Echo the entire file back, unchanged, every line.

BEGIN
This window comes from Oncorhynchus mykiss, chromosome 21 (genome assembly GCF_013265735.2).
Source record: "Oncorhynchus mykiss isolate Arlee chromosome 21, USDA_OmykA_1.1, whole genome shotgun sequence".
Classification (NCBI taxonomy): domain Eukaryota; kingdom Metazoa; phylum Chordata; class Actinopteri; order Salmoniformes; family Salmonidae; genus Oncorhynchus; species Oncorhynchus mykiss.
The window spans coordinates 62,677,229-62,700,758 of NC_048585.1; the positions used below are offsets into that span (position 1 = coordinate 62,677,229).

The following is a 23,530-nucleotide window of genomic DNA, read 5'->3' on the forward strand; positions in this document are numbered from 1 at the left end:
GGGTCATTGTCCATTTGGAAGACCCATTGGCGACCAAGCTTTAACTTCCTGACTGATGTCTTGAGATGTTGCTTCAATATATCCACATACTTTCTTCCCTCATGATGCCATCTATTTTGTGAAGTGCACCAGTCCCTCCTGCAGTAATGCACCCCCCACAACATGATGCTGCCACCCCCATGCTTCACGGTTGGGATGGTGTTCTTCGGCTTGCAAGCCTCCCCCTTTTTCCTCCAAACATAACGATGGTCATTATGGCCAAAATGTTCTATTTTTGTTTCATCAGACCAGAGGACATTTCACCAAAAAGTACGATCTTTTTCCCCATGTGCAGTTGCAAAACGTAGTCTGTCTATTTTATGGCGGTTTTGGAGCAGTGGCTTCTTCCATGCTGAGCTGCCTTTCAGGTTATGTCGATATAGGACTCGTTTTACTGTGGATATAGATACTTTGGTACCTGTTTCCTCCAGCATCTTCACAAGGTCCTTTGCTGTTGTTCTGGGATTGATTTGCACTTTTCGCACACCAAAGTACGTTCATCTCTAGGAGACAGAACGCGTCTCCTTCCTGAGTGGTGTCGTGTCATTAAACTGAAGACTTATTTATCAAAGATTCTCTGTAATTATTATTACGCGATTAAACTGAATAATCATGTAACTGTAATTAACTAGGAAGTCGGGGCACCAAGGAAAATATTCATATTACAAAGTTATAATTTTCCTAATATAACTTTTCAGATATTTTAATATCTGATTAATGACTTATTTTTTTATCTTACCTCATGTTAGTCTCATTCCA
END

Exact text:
This window comes from Oncorhynchus mykiss, chromosome 21 (genome assembly GCF_013265735.2).
Source record: "Oncorhynchus mykiss isolate Arlee chromosome 21, USDA_OmykA_1.1, whole genome shotgun sequence".
Classification (NCBI taxonomy): domain Eukaryota; kingdom Metazoa; phylum Chordata; class Actinopteri; order Salmoniformes; family Salmonidae; genus Oncorhynchus; species Oncorhynchus mykiss.
The window spans coordinates 62,677,229-62,700,758 of NC_048585.1; the positions used below are offsets into that span (position 1 = coordinate 62,677,229).

The following is a 23,530-nucleotide window of genomic DNA, read 5'->3' on the forward strand; positions in this document are numbered from 1 at the left end:
GGGTCATTGTCCATTTGGAAGACCCATTGGCGACCAAGCTTTAACTTCCTGACTGATGTCTTGAGATGTTGCTTCAATATATCCACATACTTTCTTCCCTCATGATGCCATCTATTTTGTGAAGTGCACCAGTCCCTCCTGCAGTAATGCACCCCCCACAACATGATGCTGCCACCCCCATGCTTCACGGTTGGGATGGTGTTCTTCGGCTTGCAAGCCTCCCCCTTTTTCCTCCAAACATAACGATGGTCATTATGGCCAAAATGTTCTATTTTTGTTTCATCAGACCAGAGGACATTTCACCAAAAAGTACGATCTTTTTCCCCATGTGCAGTTGCAAAACGTAGTCTGTCTATTTTATGGCGGTTTTGGAGCAGTGGCTTCTTCCATGCTGAGCTGCCTTTCAGGTTATGTCGATATAGGACTCGTTTTACTGTGGATATAGATACTTTGGTACCTGTTTCCTCCAGCATCTTCACAAGGTCCTTTGCTGTTGTTCTGGGATTGATTTGCACTTTTCGCACACCAAAGTACGTTCATCTCTAGGAGACAGAACGCGTCTCCTTCCTGAGTGGTGTCGTGTCATTAAACTGAAGACTTATTTATCAAAGATTCTCTGTAATTATTATTACGCGATTAAACTGAATAATCATGTAACTGTAATTAACTAGGAAGTCGGGGCACCAAGGAAAATATTCATATTACAAAGTTATAATTTTCCTAATATAACTTTTCAGATATTTTAATATCTGATTAATGACTTATTTTTTTATCTTACCTCATGTTAGTCTCATTCCA